Hobbyists and some home sewing individuals who are searching for the cheapest industrial sewing machine is expected in the age of Amazon. However, when sewn product operations are looking for the lowest priced machines for their factories, a real problem is developing. A few years’ time has already shown us insight into this growing issue and how it is harming sewing production lines. If your business makes sewn products, this article is to inform you of the risks versus rewards involved with using cut-rate options for your business. As for the hobbyists who purchase from “the internet”, just make sure to call “the internet” when your sewing machine starts acting up.

Disposable Machines Hurt more than Help

“Throw Away Machines” are flooding the market. We have seen manufacturers of these machines offer little to no support for repairs. The more supportive dealers have a hard time locating parts, because these bargain models are a hodgepodge of designs – copies of multiple, major manufacturers’ machines. The picture is worse in dealing with the less supportive sellers. Some of these look-alike brands are a mishmash of three major designs, have similar parts to three different machines, but good luck figuring out this puzzle and finding the part you need.  Within the industry, we hear individuals and small shops are having a terrible time attempting to fix any little issue, while larger assembly lines are running into bigger problems.

A major bedding company, a long-time customer of ours, ordered a load of these dummy contraptions to make their mattress line. In a year their productivity increased, and they called to acquire another machine or two. The machine model they wanted was no longer available. In fact, it had changed several times over the course of that year. This became a pattern. The bedding company requested more of the same model the following year, and that model was unavailable. They found themselves with a jumbled collection on the factory floor. Now, this may not sound like a problem until you consider that each of these look-alikes is a Frankenstein’s Monster of designs and parts. Ultimately, they were able to repair some but abandoned most of their mixed bag. This year, they started buying the major brands again to keep their production running.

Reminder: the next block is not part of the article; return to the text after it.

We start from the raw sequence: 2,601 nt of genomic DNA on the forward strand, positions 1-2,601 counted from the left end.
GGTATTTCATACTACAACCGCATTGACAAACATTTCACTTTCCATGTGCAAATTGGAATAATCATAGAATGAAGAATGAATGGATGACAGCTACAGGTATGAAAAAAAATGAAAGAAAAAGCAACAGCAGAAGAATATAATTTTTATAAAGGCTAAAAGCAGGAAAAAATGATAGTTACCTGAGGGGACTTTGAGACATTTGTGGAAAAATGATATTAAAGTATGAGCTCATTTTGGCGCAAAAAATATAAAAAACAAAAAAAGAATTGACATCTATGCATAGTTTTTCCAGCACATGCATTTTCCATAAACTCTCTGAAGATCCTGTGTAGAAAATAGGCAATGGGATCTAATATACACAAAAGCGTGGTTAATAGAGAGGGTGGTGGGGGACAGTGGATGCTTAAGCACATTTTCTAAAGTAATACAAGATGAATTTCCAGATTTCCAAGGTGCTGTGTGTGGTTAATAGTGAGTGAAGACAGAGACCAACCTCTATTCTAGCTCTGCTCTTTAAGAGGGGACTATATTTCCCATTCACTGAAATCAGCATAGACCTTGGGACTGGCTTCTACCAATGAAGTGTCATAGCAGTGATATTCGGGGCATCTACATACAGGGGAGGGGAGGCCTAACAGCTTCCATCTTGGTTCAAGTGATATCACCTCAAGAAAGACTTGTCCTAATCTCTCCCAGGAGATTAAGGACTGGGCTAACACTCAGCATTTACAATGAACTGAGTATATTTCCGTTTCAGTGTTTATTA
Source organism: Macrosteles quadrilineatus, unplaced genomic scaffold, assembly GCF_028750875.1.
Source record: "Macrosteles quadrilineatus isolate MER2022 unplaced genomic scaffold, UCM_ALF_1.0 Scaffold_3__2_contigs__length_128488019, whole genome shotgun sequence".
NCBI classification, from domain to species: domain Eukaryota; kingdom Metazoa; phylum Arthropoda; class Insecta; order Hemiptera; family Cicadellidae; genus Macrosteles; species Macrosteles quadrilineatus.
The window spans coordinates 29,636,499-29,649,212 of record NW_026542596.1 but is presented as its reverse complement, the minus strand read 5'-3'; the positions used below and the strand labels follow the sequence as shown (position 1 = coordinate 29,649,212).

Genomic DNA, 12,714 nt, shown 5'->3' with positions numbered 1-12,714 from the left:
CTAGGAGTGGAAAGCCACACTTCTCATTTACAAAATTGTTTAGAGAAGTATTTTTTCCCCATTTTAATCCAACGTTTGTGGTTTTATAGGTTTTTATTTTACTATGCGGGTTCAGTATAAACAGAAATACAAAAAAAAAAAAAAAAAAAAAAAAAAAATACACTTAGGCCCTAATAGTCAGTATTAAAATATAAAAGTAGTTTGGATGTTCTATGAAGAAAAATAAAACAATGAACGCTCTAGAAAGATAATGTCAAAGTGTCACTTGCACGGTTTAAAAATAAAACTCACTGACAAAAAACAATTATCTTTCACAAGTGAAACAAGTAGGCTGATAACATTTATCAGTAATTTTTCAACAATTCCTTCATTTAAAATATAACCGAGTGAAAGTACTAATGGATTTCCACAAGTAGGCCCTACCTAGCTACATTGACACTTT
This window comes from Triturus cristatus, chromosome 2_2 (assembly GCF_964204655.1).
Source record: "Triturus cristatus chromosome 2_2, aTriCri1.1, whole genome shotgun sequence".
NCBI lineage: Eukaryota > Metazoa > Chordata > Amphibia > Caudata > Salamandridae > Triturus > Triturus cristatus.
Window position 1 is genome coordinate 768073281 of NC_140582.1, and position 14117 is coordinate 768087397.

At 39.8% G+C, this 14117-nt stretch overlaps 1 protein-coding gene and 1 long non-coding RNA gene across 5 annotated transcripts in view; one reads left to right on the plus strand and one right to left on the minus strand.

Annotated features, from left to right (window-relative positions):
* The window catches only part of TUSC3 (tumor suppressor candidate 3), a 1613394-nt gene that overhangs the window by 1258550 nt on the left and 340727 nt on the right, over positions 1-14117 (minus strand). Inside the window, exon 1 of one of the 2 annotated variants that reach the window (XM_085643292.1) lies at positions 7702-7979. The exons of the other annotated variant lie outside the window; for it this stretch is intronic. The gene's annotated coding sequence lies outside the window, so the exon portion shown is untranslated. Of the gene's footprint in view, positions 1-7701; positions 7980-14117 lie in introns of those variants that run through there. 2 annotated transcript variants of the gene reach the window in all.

This is a long-time lesson that they could afford to learn because they are part of a larger corporation, but what about the medium and smaller shops? Might they be crushed by the doom of an unrepairable operations line? What will come of them when they cannot get support for their main industrial machines?

Here is a snapshot of another customer we earned from a failed knock-off. They came to us because there was no effective support to help them get their $20K programmable backup and running. Sure, they saved 50% on the purchase of this automated machine, but once it stopped, it became a hat rack and was removed from the production floor to collect dust near the break area. They were fed up with their vendor, this machine, and the lack of support and knowledge. They found us on a google search. Since finding us, they have purchased about 5 new automated Brothers and their business is growing rapidly. They came back again and purchased another 5 Juki machines a little later. And they always buy genuine parts. A takeaway here is that they had the demand for a product to warrant the purchase of top quality.  The key point is that they will be able to continue production without issue because they are using actual industrial sewing machines from real manufacturers. 

Even Real Brands Are Making Mistakes

We see a bad outcome from the Throw Away Machines, for anyone who has their business based on sewn products. Maybe hobbyists won’t mind if they lose their entire investment on a machine, but we doubt that too. 

To make matters worse, manufacturers like, well, we’ll just call them; ZACK, have a more profound effect on the industry by flooding the market with their Throw Away machines. The long-standing, high-grade sewing machine brands are left to rethink their strategy as cut-rate disposable machines are gaining traction across the globe. This decline in quality machines cannot be blamed on the copycat manufacturers alone, however. It takes two to Tango. The demand from many cost-cutting customers created a market space for these machines in the first place.